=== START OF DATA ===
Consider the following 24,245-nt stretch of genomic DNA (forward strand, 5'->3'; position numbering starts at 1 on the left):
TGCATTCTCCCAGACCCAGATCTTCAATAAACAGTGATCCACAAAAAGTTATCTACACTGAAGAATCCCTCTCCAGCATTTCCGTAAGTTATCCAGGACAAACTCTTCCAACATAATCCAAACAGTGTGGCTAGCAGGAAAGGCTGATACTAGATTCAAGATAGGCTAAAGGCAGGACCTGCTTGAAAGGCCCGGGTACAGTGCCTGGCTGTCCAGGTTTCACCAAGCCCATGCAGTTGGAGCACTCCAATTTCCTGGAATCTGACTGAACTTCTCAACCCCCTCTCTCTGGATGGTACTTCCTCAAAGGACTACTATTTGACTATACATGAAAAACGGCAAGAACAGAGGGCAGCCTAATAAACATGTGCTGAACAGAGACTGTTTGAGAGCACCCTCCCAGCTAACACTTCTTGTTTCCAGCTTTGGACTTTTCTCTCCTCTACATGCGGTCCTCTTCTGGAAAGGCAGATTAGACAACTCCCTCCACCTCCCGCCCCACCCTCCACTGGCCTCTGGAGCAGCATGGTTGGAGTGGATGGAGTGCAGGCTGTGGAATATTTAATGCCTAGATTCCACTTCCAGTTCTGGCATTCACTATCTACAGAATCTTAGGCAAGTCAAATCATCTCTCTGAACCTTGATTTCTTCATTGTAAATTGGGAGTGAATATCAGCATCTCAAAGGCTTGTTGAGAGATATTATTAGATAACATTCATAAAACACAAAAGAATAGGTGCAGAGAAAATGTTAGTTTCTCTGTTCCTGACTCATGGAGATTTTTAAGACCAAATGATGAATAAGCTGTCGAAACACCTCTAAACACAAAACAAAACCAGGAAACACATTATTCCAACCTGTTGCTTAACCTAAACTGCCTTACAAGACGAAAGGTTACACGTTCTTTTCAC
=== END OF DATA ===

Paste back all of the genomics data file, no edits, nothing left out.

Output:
Consider the following 24,245-nt stretch of genomic DNA (forward strand, 5'->3'; position numbering starts at 1 on the left):
TGCATTCTCCCAGACCCAGATCTTCAATAAACAGTGATCCACAAAAAGTTATCTACACTGAAGAATCCCTCTCCAGCATTTCCGTAAGTTATCCAGGACAAACTCTTCCAACATAATCCAAACAGTGTGGCTAGCAGGAAAGGCTGATACTAGATTCAAGATAGGCTAAAGGCAGGACCTGCTTGAAAGGCCCGGGTACAGTGCCTGGCTGTCCAGGTTTCACCAAGCCCATGCAGTTGGAGCACTCCAATTTCCTGGAATCTGACTGAACTTCTCAACCCCCTCTCTCTGGATGGTACTTCCTCAAAGGACTACTATTTGACTATACATGAAAAACGGCAAGAACAGAGGGCAGCCTAATAAACATGTGCTGAACAGAGACTGTTTGAGAGCACCCTCCCAGCTAACACTTCTTGTTTCCAGCTTTGGACTTTTCTCTCCTCTACATGCGGTCCTCTTCTGGAAAGGCAGATTAGACAACTCCCTCCACCTCCCGCCCCACCCTCCACTGGCCTCTGGAGCAGCATGGTTGGAGTGGATGGAGTGCAGGCTGTGGAATATTTAATGCCTAGATTCCACTTCCAGTTCTGGCATTCACTATCTACAGAATCTTAGGCAAGTCAAATCATCTCTCTGAACCTTGATTTCTTCATTGTAAATTGGGAGTGAATATCAGCATCTCAAAGGCTTGTTGAGAGATATTATTAGATAACATTCATAAAACACAAAAGAATAGGTGCAGAGAAAATGTTAGTTTCTCTGTTCCTGACTCATGGAGATTTTTAAGACCAAATGATGAATAAGCTGTCGAAACACCTCTAAACACAAAACAAAACCAGGAAACACATTATTCCAACCTGTTGCTTAACCTAAACTGCCTTACAAGACGAAAGGTTACACGTTCTTTTCAC